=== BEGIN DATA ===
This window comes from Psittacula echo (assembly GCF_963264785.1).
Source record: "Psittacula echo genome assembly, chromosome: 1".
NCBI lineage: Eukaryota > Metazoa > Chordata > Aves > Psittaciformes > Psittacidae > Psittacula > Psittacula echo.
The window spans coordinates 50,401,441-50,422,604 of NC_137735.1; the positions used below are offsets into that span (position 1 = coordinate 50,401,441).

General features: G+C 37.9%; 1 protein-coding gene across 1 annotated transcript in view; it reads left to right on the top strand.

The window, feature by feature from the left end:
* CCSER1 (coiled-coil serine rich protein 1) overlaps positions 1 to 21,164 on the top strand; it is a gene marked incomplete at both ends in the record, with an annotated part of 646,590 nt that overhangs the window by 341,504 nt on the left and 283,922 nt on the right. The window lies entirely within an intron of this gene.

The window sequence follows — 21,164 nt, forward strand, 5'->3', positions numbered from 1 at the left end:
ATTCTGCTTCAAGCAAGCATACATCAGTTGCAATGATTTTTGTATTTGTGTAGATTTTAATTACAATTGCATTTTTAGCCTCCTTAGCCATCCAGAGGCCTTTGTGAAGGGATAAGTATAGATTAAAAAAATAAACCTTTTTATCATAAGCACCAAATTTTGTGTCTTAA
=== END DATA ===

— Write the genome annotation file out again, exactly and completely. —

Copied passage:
This window comes from Psittacula echo (assembly GCF_963264785.1).
Source record: "Psittacula echo genome assembly, chromosome: 1".
NCBI lineage: Eukaryota > Metazoa > Chordata > Aves > Psittaciformes > Psittacidae > Psittacula > Psittacula echo.
The window spans coordinates 50,401,441-50,422,604 of NC_137735.1; the positions used below are offsets into that span (position 1 = coordinate 50,401,441).

General features: G+C 37.9%; 1 protein-coding gene across 1 annotated transcript in view; it reads left to right on the top strand.

The window, feature by feature from the left end:
* CCSER1 (coiled-coil serine rich protein 1) overlaps positions 1 to 21,164 on the top strand; it is a gene marked incomplete at both ends in the record, with an annotated part of 646,590 nt that overhangs the window by 341,504 nt on the left and 283,922 nt on the right. The window lies entirely within an intron of this gene.

The window sequence follows — 21,164 nt, forward strand, 5'->3', positions numbered from 1 at the left end:
ATTCTGCTTCAAGCAAGCATACATCAGTTGCAATGATTTTTGTATTTGTGTAGATTTTAATTACAATTGCATTTTTAGCCTCCTTAGCCATCCAGAGGCCTTTGTGAAGGGATAAGTATAGATTAAAAAAATAAACCTTTTTATCATAAGCACCAAATTTTGTGTCTTAA